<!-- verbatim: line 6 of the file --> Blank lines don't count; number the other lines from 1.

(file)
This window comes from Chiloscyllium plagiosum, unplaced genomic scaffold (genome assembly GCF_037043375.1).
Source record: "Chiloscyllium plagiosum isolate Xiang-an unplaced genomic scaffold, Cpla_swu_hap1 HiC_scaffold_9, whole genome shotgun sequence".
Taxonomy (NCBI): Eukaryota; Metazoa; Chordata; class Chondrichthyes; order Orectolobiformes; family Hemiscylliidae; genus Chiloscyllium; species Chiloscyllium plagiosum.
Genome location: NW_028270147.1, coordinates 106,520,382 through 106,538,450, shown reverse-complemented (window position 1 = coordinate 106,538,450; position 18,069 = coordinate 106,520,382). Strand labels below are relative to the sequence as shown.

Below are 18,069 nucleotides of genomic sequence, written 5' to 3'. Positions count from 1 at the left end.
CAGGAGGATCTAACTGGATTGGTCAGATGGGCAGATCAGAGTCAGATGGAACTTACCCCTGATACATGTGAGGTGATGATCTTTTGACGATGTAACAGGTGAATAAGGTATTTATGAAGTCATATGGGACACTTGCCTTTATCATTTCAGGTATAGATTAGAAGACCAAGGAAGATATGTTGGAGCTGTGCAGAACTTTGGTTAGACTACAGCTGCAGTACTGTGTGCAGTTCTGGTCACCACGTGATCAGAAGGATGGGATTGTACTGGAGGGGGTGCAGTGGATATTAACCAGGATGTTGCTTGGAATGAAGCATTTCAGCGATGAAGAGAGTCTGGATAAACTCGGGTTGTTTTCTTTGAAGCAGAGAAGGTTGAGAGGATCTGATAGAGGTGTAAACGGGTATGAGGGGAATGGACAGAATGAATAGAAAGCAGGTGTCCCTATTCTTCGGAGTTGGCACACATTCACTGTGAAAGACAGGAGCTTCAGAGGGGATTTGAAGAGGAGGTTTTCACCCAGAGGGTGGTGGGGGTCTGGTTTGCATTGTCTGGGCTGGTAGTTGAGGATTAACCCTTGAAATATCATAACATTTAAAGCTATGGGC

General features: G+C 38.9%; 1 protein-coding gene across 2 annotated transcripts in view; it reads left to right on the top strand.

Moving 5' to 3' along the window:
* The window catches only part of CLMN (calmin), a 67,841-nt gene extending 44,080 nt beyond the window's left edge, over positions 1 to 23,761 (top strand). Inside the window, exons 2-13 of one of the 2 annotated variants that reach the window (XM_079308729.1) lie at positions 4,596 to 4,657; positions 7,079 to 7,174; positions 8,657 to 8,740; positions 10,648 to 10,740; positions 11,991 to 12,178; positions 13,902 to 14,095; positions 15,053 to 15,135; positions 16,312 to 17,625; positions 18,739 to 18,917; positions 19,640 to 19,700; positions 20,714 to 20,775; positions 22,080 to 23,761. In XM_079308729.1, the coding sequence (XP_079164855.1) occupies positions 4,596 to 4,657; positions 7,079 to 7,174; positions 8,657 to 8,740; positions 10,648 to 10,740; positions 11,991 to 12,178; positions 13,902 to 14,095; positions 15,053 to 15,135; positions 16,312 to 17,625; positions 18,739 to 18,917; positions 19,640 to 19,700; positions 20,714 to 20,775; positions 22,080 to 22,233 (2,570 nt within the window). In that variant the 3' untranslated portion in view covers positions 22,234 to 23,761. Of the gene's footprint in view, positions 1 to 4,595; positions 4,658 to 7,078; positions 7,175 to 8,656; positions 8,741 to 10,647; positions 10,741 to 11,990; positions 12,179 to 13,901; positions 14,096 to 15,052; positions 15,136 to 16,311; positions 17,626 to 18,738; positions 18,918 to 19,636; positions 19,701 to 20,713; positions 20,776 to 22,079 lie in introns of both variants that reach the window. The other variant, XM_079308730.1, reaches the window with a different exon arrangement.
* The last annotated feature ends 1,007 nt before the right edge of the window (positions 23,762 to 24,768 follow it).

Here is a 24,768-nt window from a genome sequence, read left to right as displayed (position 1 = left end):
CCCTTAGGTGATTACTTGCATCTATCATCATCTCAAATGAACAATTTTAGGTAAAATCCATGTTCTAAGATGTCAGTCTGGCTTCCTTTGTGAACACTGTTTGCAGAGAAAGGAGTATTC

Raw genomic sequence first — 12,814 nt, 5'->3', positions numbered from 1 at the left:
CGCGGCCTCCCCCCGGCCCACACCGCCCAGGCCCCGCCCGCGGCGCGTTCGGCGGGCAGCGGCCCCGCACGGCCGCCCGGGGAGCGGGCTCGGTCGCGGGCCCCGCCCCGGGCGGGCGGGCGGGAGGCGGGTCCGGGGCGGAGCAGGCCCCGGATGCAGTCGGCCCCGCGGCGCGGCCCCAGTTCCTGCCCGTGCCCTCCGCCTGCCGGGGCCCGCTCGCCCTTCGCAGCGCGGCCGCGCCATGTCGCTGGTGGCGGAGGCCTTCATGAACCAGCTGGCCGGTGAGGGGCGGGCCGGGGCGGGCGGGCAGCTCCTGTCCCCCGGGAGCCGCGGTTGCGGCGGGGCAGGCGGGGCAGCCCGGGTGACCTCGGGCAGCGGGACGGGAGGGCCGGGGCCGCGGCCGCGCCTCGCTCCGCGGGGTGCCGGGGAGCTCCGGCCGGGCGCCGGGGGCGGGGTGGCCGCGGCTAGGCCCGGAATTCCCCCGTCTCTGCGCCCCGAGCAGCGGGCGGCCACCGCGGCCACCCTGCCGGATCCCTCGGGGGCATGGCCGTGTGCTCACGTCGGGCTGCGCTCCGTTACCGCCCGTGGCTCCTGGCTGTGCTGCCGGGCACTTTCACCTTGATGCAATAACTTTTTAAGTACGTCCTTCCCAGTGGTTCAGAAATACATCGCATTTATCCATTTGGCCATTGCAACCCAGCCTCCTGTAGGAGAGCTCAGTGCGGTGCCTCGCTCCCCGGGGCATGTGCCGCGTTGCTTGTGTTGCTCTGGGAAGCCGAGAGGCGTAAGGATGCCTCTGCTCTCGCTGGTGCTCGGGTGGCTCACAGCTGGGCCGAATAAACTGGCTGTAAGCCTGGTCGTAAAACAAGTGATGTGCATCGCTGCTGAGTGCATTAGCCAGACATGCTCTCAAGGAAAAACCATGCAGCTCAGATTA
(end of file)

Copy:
CAGGAGGATCTAACTGGATTGGTCAGATGGGCAGATCAGAGTCAGATGGAACTTACCCCTGATACATGTGAGGTGATGATCTTTTGACGATGTAACAGGTGAATAAGGTATTTATGAAGTCATATGGGACACTTGCCTTTATCATTTCAGGTATAGATTAGAAGACCAAGGAAGATATGTTGGAGCTGTGCAGAACTTTGGTTAGACTACAGCTGCAGTACTGTGTGCAGTTCTGGTCACCACGTGATCAGAAGGATGGGATTGTACTGGAGGGGGTGCAGTGGATATTAACCAGGATGTTGCTTGGAATGAAGCATTTCAGCGATGAAGAGAGTCTGGATAAACTCGGGTTGTTTTCTTTGAAGCAGAGAAGGTTGAGAGGATCTGATAGAGGTGTAAACGGGTATGAGGGGAATGGACAGAATGAATAGAAAGCAGGTGTCCCTATTCTTCGGAGTTGGCACACATTCACTGTGAAAGACAGGAGCTTCAGAGGGGATTTGAAGAGGAGGTTTTCACCCAGAGGGTGGTGGGGGTCTGGTTTGCATTGTCTGGGCTGGTAGTTGAGGATTAACCCTTGAAATATCATAACATTTAAAGCTATGGGC